[AI] Stem Cells From Own Eyes Restore Vision To Blinded Patients, Study Shows

shahnaz shycurrim at yahoo.co.in
Fri Jun 25 04:30:40 EDT 2010

June 18 (Bloomberg) -- Patients blinded in one or both eyes by
chemical burns regained their vision after healthy stem cells were
extracted from their eyes and reimplanted, according to a report by
Italian researchers at a scientific meeting.

The tissue was drawn from the limbus, an area at the junction of the
cornea and white part of the eye. It was grown on a fibrous tissue,
then layered onto the damaged eyes. The cells grew into healthy
corneal tissue, transforming disfigured, opaque eyes into functioning
ones with normal appearance and color, said researchers led by
Graziella Pellegrini of the University of Modena’s Center for
Regenerative Medicine.

The stem-cell treatment restored sight to more than three- quarters of
the 112 patients treated, Pellegrini said yesterday in a presentation
at the International Society for Stem Cell Research meeting. The
patients were followed for an average of three years and some for as
long as a decade, Pellegrini said.

“The patients, they are happy, even the partial successes,” she said
in an interview at the meeting in San Francisco. “We have a couple of
patients who were blind in both eyes. Can you imagine for these
patients the change in their quality of life?”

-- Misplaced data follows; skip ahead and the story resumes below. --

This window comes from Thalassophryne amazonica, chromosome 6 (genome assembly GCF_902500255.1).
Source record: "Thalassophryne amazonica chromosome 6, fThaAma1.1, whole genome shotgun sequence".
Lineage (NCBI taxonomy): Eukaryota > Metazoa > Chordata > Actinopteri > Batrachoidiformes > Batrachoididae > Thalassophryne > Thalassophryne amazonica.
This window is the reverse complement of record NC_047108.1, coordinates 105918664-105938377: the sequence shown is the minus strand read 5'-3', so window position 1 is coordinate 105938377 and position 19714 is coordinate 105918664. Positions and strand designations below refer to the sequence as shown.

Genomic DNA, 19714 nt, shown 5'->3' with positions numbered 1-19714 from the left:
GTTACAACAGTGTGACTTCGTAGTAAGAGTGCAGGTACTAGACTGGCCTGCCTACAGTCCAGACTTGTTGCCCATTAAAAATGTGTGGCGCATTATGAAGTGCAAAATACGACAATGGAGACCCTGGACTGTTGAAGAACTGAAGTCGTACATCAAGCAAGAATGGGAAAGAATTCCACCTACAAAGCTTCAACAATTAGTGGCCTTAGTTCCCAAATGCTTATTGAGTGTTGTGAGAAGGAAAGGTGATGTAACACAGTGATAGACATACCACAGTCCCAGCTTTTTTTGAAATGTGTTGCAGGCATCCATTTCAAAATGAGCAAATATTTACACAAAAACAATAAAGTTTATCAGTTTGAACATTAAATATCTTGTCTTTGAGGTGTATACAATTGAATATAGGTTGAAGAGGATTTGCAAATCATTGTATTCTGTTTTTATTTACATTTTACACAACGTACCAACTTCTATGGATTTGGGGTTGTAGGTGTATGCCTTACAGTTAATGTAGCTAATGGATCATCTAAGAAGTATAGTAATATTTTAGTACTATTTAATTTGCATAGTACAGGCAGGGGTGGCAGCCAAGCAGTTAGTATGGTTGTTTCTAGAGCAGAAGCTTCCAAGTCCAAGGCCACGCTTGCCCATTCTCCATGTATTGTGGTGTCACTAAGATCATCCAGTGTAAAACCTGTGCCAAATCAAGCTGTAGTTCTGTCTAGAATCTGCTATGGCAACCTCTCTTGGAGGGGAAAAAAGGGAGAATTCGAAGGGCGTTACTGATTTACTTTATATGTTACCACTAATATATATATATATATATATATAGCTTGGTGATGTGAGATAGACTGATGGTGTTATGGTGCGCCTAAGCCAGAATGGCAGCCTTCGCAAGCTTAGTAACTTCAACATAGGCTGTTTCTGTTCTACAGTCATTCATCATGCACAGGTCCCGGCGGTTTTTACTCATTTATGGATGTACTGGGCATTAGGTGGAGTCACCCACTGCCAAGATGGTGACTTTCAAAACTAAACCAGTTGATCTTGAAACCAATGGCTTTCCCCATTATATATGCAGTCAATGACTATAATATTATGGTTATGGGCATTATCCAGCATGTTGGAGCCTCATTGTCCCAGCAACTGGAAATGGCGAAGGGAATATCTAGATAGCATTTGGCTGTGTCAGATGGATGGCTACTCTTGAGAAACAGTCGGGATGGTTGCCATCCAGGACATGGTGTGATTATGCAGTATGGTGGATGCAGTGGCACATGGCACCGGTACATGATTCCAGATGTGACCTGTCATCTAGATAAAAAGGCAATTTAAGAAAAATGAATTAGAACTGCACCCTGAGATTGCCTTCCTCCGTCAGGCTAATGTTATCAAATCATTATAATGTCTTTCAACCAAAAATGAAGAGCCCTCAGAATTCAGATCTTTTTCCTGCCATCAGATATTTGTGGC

The work was praised by Ivan Schwab, an ophthalmology professor and
stem cell researcher at the University of California, Davis, who has
treated patients in clinical trials with a procedure based on
Pellegrini’s work. While his patients improved for a time, the
benefits didn’t endure, he said in a June 15 telephone interview.
Pellegrini’s patients appear to have long-term improvement, he said.

“The powerful part of her work is she has such long-term follow-up,”
Schwab said.

Many of the patients she treated had been blind for years as result of
tissue and blood vessels growing over damaged parts of the eye. Some
had been through failed surgeries and alternative treatments.
Pellegrini estimated 1,000 to 2,000 patients in Europe suffer from
burns with chemicals such as bleach or industrial solvents and may
benefit from the procedure.

The key to success is to be certain that when the stem cells extracted
from the limbus are grown in culture they have the right mix of stem
cells and the differentiated cells that form the corneal tissue,
Pellegrini said. If there are too few stem cells in the transplant,
the improvement won’t last because there will be no reservoir to form
the new corneal cells needed with the normal recycling of cells over
time, she said.

The procedure succeeded after a single transplant in 69 percent of
cases. A second procedure was performed on some patients, boosting the
success rate to 77 percent, she said. The procedure was deemed a
partial success in 13 percent of cases and a failure in 10 percent,
she said.

Depending on the depth of the injury, some patients regained sight in
as little as two months, Pellegrini said. Others with deeper injuries
needed a second procedure and waited a year before sight was restored,
she said.

The applications of the work may extend to other organs, Schwab said.

“This is bigger than just the surface of the eye,” he said. “She may
be making a model for how to regenerate livers or other organs.”

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